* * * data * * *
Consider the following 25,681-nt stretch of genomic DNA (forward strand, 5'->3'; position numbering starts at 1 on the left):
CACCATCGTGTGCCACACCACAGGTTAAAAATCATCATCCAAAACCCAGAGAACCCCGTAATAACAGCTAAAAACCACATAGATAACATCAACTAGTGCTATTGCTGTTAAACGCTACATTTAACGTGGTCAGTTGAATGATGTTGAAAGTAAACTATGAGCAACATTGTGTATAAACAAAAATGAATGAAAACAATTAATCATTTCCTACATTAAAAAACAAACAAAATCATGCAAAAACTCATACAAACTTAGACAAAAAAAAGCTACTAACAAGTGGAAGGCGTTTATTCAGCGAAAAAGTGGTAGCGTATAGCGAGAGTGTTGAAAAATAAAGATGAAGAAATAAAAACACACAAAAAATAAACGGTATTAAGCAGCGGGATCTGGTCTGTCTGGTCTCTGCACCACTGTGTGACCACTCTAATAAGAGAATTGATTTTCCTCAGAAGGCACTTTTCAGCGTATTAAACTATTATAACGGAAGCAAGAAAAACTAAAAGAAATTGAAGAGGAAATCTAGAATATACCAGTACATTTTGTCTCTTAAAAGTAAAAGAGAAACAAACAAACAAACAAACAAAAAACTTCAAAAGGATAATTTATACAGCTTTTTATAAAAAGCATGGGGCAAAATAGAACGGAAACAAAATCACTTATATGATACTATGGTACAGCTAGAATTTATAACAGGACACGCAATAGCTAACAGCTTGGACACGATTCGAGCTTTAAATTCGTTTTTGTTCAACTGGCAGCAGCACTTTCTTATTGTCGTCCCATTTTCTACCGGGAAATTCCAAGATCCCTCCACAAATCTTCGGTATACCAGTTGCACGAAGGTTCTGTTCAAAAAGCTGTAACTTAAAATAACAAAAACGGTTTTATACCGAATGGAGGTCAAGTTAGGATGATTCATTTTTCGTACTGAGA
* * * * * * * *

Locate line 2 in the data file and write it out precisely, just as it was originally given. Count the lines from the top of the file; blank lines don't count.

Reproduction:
CACCATCGTGTGCCACACCACAGGTTAAAAATCATCATCCAAAACCCAGAGAACCCCGTAATAACAGCTAAAAACCACATAGATAACATCAACTAGTGCTATTGCTGTTAAACGCTACATTTAACGTGGTCAGTTGAATGATGTTGAAAGTAAACTATGAGCAACATTGTGTATAAACAAAAATGAATGAAAACAATTAATCATTTCCTACATTAAAAAACAAACAAAATCATGCAAAAACTCATACAAACTTAGACAAAAAAAAGCTACTAACAAGTGGAAGGCGTTTATTCAGCGAAAAAGTGGTAGCGTATAGCGAGAGTGTTGAAAAATAAAGATGAAGAAATAAAAACACACAAAAAATAAACGGTATTAAGCAGCGGGATCTGGTCTGTCTGGTCTCTGCACCACTGTGTGACCACTCTAATAAGAGAATTGATTTTCCTCAGAAGGCACTTTTCAGCGTATTAAACTATTATAACGGAAGCAAGAAAAACTAAAAGAAATTGAAGAGGAAATCTAGAATATACCAGTACATTTTGTCTCTTAAAAGTAAAAGAGAAACAAACAAACAAACAAACAAAAAACTTCAAAAGGATAATTTATACAGCTTTTTATAAAAAGCATGGGGCAAAATAGAACGGAAACAAAATCACTTATATGATACTATGGTACAGCTAGAATTTATAACAGGACACGCAATAGCTAACAGCTTGGACACGATTCGAGCTTTAAATTCGTTTTTGTTCAACTGGCAGCAGCACTTTCTTATTGTCGTCCCATTTTCTACCGGGAAATTCCAAGATCCCTCCACAAATCTTCGGTATACCAGTTGCACGAAGGTTCTGTTCAAAAAGCTGTAACTTAAAATAACAAAAACGGTTTTATACCGAATGGAGGTCAAGTTAGGATGATTCATTTTTCGTACTGAGA